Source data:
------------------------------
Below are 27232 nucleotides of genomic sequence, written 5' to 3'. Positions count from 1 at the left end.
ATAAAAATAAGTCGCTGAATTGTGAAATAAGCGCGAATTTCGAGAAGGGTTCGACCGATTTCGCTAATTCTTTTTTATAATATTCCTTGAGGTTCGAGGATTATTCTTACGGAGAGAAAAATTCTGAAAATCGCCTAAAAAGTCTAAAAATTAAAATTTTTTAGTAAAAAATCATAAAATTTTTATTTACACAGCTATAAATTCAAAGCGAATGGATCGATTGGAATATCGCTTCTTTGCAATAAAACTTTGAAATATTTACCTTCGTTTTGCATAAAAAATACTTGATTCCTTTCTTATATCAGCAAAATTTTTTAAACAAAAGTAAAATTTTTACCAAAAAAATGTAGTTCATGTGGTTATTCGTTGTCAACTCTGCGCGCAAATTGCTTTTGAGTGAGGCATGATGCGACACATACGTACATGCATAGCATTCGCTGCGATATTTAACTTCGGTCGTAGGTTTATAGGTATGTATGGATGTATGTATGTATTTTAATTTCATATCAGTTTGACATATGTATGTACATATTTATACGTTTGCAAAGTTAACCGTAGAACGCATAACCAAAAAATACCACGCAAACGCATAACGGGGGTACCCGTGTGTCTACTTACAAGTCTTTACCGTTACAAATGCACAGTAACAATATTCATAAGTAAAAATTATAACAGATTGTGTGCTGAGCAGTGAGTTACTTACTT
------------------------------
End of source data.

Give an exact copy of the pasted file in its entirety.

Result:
Below are 27232 nucleotides of genomic sequence, written 5' to 3'. Positions count from 1 at the left end.
ATAAAAATAAGTCGCTGAATTGTGAAATAAGCGCGAATTTCGAGAAGGGTTCGACCGATTTCGCTAATTCTTTTTTATAATATTCCTTGAGGTTCGAGGATTATTCTTACGGAGAGAAAAATTCTGAAAATCGCCTAAAAAGTCTAAAAATTAAAATTTTTTAGTAAAAAATCATAAAATTTTTATTTACACAGCTATAAATTCAAAGCGAATGGATCGATTGGAATATCGCTTCTTTGCAATAAAACTTTGAAATATTTACCTTCGTTTTGCATAAAAAATACTTGATTCCTTTCTTATATCAGCAAAATTTTTTAAACAAAAGTAAAATTTTTACCAAAAAAATGTAGTTCATGTGGTTATTCGTTGTCAACTCTGCGCGCAAATTGCTTTTGAGTGAGGCATGATGCGACACATACGTACATGCATAGCATTCGCTGCGATATTTAACTTCGGTCGTAGGTTTATAGGTATGTATGGATGTATGTATGTATTTTAATTTCATATCAGTTTGACATATGTATGTACATATTTATACGTTTGCAAAGTTAACCGTAGAACGCATAACCAAAAAATACCACGCAAACGCATAACGGGGGTACCCGTGTGTCTACTTACAAGTCTTTACCGTTACAAATGCACAGTAACAATATTCATAAGTAAAAATTATAACAGATTGTGTGCTGAGCAGTGAGTTACTTACTT